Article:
Tuesday, July 25, 2017

When Is A Raise Not A Raise? When Ben Zahn Says So

Normally, I don't get to write much about Civil Service Board meetings, particularly Kenner Civil Service Board meetings, but last week's Kenner meeting was very interesting.

There were several items of interest at the meeting but today we will focus on a request from Kenner Mayor Ben Zahn for a 2% Cost Of Living Adjustment (COLA) for Kenner employees.

In the past, Kenner Mayors have sought simple salary increases for employees. Whether it was 2% of 5%, they were salary increases. But, not this time. Zahn's increase is a COLA.

While I have always maintained that Kenner's rank-and-file employees were, for the most part, underpaid, why call it a COLA when it's really a raise?

The answer is simple: many Kenner employees, particularly clerical employees, are longtime employees who are at or near the salary cap for their positions. A "raise" would push them over the cap.

However well intentioned, this is purely political on Zahn's part. With an election upcoming, Zahn is trying to spread the wealth and garner as many positive feelings as he can with the City of Kenner's workforce.

In short, he's buying votes.

As I said, I've always felt many Kenner employees were underpaid while the top of Kenner's food chain, the political appointees, were, for the most part, grossly overpaid.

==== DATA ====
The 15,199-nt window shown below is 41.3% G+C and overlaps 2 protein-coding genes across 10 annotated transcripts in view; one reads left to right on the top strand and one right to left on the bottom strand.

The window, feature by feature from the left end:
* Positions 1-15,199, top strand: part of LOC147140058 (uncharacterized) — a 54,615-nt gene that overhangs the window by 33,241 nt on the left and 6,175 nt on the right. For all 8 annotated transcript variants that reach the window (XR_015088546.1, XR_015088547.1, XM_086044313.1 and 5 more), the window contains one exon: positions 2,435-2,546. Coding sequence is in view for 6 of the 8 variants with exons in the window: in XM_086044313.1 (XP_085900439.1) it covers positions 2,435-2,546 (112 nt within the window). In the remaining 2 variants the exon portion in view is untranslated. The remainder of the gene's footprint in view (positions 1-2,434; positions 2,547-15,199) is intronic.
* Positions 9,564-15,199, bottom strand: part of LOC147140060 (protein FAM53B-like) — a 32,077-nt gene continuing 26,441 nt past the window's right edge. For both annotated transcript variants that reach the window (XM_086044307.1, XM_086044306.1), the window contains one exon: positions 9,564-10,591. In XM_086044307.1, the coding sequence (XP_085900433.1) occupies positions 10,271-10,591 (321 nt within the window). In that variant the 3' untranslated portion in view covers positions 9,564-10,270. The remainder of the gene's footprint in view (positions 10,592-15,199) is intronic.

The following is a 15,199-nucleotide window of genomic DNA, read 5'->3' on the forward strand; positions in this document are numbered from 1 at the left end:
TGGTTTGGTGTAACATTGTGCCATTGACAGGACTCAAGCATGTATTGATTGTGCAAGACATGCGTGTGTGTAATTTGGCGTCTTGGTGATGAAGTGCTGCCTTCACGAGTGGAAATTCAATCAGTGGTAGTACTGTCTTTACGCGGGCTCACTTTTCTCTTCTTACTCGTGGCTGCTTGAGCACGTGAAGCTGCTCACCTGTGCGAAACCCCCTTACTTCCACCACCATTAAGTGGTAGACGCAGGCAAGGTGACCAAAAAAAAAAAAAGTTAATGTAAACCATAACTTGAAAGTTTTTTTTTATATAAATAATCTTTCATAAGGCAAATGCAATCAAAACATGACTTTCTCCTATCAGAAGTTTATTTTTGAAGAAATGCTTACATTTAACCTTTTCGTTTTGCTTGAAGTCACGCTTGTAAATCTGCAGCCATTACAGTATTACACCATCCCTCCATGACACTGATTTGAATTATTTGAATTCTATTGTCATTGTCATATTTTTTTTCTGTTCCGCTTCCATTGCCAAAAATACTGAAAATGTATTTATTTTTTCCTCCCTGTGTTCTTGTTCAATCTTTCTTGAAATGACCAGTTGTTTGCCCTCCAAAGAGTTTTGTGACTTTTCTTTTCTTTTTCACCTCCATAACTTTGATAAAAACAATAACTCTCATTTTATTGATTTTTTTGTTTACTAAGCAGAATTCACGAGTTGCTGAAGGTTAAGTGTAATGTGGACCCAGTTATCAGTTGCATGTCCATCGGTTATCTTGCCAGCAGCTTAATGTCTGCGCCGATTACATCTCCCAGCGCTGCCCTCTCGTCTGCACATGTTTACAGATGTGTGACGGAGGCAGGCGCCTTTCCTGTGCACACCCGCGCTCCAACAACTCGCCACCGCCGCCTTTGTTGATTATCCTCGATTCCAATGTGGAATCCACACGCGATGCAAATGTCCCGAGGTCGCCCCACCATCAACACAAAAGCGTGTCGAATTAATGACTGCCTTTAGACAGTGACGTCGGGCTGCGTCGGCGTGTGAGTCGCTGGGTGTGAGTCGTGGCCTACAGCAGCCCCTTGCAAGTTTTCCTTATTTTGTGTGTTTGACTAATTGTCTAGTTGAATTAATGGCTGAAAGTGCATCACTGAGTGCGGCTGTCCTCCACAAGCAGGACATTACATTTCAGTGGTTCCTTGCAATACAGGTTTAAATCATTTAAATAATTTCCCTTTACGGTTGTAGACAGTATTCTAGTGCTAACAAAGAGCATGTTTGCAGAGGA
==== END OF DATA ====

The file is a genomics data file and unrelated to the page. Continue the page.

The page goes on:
That being said, a 2% COLA doesn't pass the smell test.

At a time when there is significant food deflation; gasoline prices are only slightly higher than this time last year; interest rates are low and the stock market is at record highs.

If you're on Social Security, the 2017 COLA was a meager .3%, yet despite the low inflation and positive economic news, Zahn wants to give Kenner employees a COLA of almost 7x what the Federal Government has allowed for people to get back the money that they've paid into a fund during their working years.

Look, if Kenner has the money, give the employees a raise - just don't try to justify it as a COLA when there is no real reason, other then political, to call it anything but a salary increase.

If employees are at the top of the salary range for their position, then they should get more training, more skills, or move up. Many clerical folks could and should move up to Assistant Directors or even Department Directors. They surely have the institutional knowledge required.

But, doing the right thing and promoting from within wouldn't allow Zahn the opportunity to bloat Kenner's payroll with his political appointees and multiple Mayoral Assistants who are nothing more than non-Kenner resident political operatives.

As always, with Ben Zahn, it's not about what's best for Kenner - it's what's best for Ben Zahn.


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